Compliance in Antibiotic Prophylaxis in Orthopaedics and Trauma: Surgical Practice in a Tertiary Hospital, North-West Nigeria
Background: Surgical site infection is the surgeons' greatest enemy. The fear of this enemy is even heightened in orthopaedic surgical practice, because of the poor resistance of bone to infections and the consequences when such infection occurs, especially in implant surgeries. Antibiotic prophylaxis is one measure of preventing such “disaster”. For it to be effective, it must be done correctly in accordance with laid down principles. The indiscriminate use of antibiotic prophylaxis, especially the broad spectrum types, has lead to avoidable extra cost of healthcare and the emergence of resistant bacteria strains. Unfortunately, the production of newer antibiotics by the pharmaceutical industries to take care of these new bacteria strains seem not to be keeping pace with their rate of emergence. The only wise option left to curb this problem is therefore the proper use of available antibiotics.
Aim: To audit the compliance of prophylactic Antibiotic practice amongst orthopaedic and trauma surgeons, with popular international guidelines.
Materials and Method: This is a retrospective observational study. The case notes of all patients who had elective surgery for open reduction and internal fixation for closed fractures, primary replacement Arthroplasties, corrective/Realignment osteotomy and surgeries for rigid club foot and received prophylactic antibiotics, between January 2009 to December 2012 were reviewed. Information about the demography, indications for surgery, choice of antibiotics, route, Dose and duration of antibiotics given were collated and analyzed.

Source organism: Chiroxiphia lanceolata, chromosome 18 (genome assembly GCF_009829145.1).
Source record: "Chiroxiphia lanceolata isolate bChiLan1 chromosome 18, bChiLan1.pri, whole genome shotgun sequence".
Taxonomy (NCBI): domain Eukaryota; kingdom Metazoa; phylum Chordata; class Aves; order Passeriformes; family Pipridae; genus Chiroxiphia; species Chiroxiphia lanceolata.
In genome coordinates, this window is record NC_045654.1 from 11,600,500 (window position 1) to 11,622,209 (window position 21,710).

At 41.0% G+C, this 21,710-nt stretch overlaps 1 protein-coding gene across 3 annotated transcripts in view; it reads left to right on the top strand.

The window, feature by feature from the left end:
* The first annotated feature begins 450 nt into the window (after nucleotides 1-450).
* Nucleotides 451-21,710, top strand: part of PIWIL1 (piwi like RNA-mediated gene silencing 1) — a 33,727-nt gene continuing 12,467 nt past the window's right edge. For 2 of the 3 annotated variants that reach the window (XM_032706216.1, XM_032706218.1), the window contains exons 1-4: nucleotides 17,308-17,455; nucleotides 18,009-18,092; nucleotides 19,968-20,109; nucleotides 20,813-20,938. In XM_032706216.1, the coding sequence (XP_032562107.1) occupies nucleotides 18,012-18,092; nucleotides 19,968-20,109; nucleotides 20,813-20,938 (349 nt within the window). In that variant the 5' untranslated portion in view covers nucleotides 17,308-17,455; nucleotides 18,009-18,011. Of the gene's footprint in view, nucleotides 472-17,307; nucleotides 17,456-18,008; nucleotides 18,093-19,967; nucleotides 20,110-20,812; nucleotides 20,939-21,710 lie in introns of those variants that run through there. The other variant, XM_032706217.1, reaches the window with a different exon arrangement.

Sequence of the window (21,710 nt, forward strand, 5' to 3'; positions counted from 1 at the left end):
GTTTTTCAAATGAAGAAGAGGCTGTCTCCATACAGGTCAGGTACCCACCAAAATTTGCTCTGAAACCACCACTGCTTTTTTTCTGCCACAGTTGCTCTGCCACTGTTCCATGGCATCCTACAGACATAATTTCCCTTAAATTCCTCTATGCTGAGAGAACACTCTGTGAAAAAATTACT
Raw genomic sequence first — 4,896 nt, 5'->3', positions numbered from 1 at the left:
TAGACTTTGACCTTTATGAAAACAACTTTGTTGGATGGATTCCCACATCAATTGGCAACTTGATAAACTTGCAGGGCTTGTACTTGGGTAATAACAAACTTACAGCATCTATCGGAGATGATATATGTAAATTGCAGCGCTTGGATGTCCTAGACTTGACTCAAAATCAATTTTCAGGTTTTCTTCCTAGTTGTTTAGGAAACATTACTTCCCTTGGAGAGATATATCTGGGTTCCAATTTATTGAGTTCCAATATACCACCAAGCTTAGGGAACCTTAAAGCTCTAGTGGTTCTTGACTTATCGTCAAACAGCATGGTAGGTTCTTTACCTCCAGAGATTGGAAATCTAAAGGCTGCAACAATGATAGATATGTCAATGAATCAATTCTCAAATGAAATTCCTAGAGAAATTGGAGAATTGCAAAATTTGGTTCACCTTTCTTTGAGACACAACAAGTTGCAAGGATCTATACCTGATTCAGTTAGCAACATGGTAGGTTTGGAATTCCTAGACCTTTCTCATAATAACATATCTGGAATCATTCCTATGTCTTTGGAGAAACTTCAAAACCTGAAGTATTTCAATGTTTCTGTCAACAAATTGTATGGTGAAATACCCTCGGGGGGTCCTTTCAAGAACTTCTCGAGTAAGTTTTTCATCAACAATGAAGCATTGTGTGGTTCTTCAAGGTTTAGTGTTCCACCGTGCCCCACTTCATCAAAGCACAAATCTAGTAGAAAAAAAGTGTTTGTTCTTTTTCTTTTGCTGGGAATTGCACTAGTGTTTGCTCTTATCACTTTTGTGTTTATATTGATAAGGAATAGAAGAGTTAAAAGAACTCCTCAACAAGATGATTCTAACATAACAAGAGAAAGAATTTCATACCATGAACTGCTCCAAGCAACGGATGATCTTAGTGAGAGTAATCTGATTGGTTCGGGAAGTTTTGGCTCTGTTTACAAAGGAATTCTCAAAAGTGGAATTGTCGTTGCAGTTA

Results: On the whole, 253 patients' case notes were retrieved. Of this number, 27 case notes had incomplete or missing documentations and were therefore excluded. A total of 226 case notes were then reviewed. The age range was 0.6 years - 81 years (mean= 40.8years). Males were 188 (83.2% of total). 205(90.7% of total) procedures were guideline compliant for indications for prophylactic antibiotic use. On the choice of antibiotics, only 25(11%) were guideline compliant. On the timing of the first dose , 217(96%) were guideline compliant. While on the administered prophylactic dose and route, all (100%) were compliant. With respect to duration of antibiotic cover, the average duration was 6 days and hence none (0%) was compliant with evidence based guidelines.
Conclusion: The Prophylactic antibiotics practice was shown to be grossly deficient in areas of choice of antibiotics and duration of antibiotic cover. Surgeons should endeavor to practice in accordance with evidence-based local or international guide lines, to reap the expected benefit of prophylactic antibiotics and avoid unwanted adverse effects like emergence of resistant bacteria strains and extra cost of healthcare.
Keywords: Antibiotic Prophylaxis, Orthopaedic -Trauma practice, North-West Nigeria.